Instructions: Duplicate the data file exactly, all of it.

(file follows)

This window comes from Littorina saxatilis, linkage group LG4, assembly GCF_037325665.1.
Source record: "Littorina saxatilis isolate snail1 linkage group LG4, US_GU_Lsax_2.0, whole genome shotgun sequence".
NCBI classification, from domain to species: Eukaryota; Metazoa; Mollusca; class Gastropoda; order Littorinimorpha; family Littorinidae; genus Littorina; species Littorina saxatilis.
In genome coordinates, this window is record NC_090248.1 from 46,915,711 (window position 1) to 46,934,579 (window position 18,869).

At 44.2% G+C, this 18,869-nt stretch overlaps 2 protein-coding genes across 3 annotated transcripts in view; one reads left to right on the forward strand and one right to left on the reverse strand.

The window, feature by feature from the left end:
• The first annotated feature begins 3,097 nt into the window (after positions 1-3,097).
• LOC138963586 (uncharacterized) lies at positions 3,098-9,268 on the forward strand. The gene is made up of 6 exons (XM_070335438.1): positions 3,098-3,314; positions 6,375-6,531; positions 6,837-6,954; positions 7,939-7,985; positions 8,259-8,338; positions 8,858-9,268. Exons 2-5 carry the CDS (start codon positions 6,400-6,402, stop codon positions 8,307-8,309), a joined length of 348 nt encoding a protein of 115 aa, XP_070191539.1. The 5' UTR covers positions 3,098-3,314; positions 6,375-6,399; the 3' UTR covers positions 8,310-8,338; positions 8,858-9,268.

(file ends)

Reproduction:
This window comes from Littorina saxatilis, linkage group LG4, assembly GCF_037325665.1.
Source record: "Littorina saxatilis isolate snail1 linkage group LG4, US_GU_Lsax_2.0, whole genome shotgun sequence".
NCBI classification, from domain to species: Eukaryota; Metazoa; Mollusca; class Gastropoda; order Littorinimorpha; family Littorinidae; genus Littorina; species Littorina saxatilis.
In genome coordinates, this window is record NC_090248.1 from 46,915,711 (window position 1) to 46,934,579 (window position 18,869).

At 44.2% G+C, this 18,869-nt stretch overlaps 2 protein-coding genes across 3 annotated transcripts in view; one reads left to right on the forward strand and one right to left on the reverse strand.

The window, feature by feature from the left end:
• The first annotated feature begins 3,097 nt into the window (after positions 1-3,097).
• LOC138963586 (uncharacterized) lies at positions 3,098-9,268 on the forward strand. The gene is made up of 6 exons (XM_070335438.1): positions 3,098-3,314; positions 6,375-6,531; positions 6,837-6,954; positions 7,939-7,985; positions 8,259-8,338; positions 8,858-9,268. Exons 2-5 carry the CDS (start codon positions 6,400-6,402, stop codon positions 8,307-8,309), a joined length of 348 nt encoding a protein of 115 aa, XP_070191539.1. The 5' UTR covers positions 3,098-3,314; positions 6,375-6,399; the 3' UTR covers positions 8,310-8,338; positions 8,858-9,268.